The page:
UK dotcoms: Two success stories
How is the venture capital scene for dotcom start-ups in Britain?
Hopeless, is what many a young entrepreneur will tell you, as they struggle to keep their businesses afloat without support from investors.
But two new businesses in the UK have proved in recent days that you can get funding if you have the right idea.
The online fashion site My Wardrobe today announced that it had won £6m of funding, in a round led by the European venture capital firm Balderton.
My Wardrobe was started just four years ago by Sarah Curran, who once worked as a sub-editor on Times Online and then set up a real world fashion boutique in North London.
"They're all targeting different audiences," she told me. "ASOS is very much late teens to late 20s, My Wardrobe is late 20s to 40 plus, and Net-A-Porter is 30 plus, high disposable income."
Unsurprisingly, Sarah Curran is far more positive about the venture capital scene in Europe than many entrepreneurs, but she says you have to be at the top of your game when you seek funding: "if you are passionate about your brand, you know your space, you know your product you know your business inside out, then people are far more receptive."
She admits that when she visited venture capital firms a couple of years ago, she did not find it easy to get a positive hearing. "A lot of the time I was still having to defend online shopping. I think now it's far more accepted."
The sale earlier this year of Net-a-Porter to a luxury goods group in a deal estimated to be worth £350m has helped investors see the value of online retailers.
The My Wardrobe founder says you also have to be at the right stage of your development when you approach VC firms - her business had its first month of profitability last November.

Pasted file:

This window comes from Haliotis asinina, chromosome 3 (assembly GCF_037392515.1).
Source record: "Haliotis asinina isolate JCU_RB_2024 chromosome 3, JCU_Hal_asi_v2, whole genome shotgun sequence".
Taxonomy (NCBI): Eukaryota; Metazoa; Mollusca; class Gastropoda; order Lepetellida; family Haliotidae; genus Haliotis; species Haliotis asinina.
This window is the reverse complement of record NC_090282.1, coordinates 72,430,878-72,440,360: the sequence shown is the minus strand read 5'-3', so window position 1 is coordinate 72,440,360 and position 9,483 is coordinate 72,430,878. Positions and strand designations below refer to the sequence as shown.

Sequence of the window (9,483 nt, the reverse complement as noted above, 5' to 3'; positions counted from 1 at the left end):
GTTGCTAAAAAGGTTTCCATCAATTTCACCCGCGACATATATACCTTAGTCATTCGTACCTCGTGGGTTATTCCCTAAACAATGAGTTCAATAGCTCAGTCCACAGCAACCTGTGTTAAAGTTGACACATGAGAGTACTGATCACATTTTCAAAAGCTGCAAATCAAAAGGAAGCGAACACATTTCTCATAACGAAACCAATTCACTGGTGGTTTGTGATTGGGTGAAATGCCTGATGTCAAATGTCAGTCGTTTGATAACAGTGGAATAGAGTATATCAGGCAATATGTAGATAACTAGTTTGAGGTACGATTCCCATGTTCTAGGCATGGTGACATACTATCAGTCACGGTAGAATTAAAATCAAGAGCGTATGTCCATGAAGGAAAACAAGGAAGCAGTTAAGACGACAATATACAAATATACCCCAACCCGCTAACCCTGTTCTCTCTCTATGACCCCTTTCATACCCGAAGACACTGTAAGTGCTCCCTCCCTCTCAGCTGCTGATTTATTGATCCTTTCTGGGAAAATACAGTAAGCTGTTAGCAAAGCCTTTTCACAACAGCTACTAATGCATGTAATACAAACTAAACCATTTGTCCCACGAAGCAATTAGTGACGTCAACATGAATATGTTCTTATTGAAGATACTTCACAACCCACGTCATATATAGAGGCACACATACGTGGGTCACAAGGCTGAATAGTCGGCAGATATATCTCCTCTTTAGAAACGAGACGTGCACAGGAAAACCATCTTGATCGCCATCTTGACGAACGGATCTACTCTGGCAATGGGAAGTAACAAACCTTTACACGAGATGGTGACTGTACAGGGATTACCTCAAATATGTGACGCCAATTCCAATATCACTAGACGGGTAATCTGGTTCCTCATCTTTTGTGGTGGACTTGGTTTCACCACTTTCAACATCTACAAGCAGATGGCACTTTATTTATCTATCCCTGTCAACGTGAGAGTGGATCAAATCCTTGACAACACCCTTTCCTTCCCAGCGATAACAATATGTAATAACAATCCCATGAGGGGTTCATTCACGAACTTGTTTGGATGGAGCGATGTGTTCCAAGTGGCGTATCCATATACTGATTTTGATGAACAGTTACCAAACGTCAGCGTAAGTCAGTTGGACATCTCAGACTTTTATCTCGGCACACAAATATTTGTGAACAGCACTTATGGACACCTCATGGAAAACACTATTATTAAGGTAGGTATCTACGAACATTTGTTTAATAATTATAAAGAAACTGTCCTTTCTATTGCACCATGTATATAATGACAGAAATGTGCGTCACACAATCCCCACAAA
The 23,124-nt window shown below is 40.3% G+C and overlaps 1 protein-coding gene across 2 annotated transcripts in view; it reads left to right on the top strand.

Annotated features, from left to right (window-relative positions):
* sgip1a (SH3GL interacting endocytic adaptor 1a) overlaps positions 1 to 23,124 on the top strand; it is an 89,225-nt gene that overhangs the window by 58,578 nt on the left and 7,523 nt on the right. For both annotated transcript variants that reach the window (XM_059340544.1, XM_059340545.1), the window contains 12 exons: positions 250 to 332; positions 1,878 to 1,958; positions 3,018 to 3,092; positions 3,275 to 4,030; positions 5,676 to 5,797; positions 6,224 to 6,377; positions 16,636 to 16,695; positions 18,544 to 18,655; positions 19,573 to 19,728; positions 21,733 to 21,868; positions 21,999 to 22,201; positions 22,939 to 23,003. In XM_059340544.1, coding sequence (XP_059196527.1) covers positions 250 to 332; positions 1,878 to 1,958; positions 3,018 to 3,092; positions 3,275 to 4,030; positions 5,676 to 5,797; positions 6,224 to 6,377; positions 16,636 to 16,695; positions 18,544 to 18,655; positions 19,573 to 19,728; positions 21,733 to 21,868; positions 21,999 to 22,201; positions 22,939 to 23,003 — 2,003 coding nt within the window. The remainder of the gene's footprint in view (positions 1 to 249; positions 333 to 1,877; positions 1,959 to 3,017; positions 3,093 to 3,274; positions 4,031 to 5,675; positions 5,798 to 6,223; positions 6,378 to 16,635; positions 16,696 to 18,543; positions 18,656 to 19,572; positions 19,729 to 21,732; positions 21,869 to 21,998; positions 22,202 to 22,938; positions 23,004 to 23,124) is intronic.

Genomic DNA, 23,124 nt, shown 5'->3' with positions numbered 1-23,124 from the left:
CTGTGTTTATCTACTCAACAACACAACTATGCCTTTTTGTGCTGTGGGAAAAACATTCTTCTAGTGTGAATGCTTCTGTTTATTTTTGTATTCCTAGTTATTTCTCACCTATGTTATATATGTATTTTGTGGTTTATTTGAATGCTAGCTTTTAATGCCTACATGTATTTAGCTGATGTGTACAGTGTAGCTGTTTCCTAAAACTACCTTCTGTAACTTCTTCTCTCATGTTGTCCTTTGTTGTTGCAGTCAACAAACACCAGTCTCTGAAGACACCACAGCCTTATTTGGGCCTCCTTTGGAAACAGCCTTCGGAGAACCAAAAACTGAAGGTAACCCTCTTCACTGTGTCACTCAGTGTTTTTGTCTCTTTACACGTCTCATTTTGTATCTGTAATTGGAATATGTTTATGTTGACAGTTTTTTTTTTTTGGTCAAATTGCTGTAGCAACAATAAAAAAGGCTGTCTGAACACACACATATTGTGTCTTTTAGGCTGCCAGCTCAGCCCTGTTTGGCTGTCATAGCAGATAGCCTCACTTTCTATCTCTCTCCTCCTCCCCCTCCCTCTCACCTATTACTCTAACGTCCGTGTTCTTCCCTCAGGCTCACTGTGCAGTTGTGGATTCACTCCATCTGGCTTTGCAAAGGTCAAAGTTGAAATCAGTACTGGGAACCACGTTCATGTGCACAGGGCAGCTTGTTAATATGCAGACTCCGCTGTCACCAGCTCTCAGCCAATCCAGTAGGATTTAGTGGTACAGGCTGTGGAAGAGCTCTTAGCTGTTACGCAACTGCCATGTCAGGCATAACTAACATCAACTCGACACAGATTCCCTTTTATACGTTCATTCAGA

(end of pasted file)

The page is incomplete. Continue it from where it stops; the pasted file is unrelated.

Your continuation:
He and some fellow Oxford students started a business called GroupSpaces three years ago, which helps anyone with a club or a society organise its activities online.
It now has thousands of customers, ranging from sports clubs to churches, with more than half a million members between them.
What's more, unlike most online businesses, it's not entirely dependent on advertising - groups have to pay for the service once they have more than 250 members and GroupSpaces also earns revenue from handling payments.
Last week GroupSpaces announced that it had secured $1.3m in funding from Index Ventures and a consortium of angel investors.
So David Langer too is optimistic about the UK venture capital scene, though he admits that it's still harder to get funding here than in Silicon Valley: "You need to prove certain things before you're in a position to raise money in the UK, which may be different to Silicon Valley where you may need fewer proof points."
Location still matters - Silicon Valley venture capital firms, with far more capital to dish out than their European counterparts, are unlikely to look very closely at firms which do not have at least an office in California.
But every time a My Wardrobe or a GroupSpaces gets funded, the outlook for other UK web firms gets just a little brighter.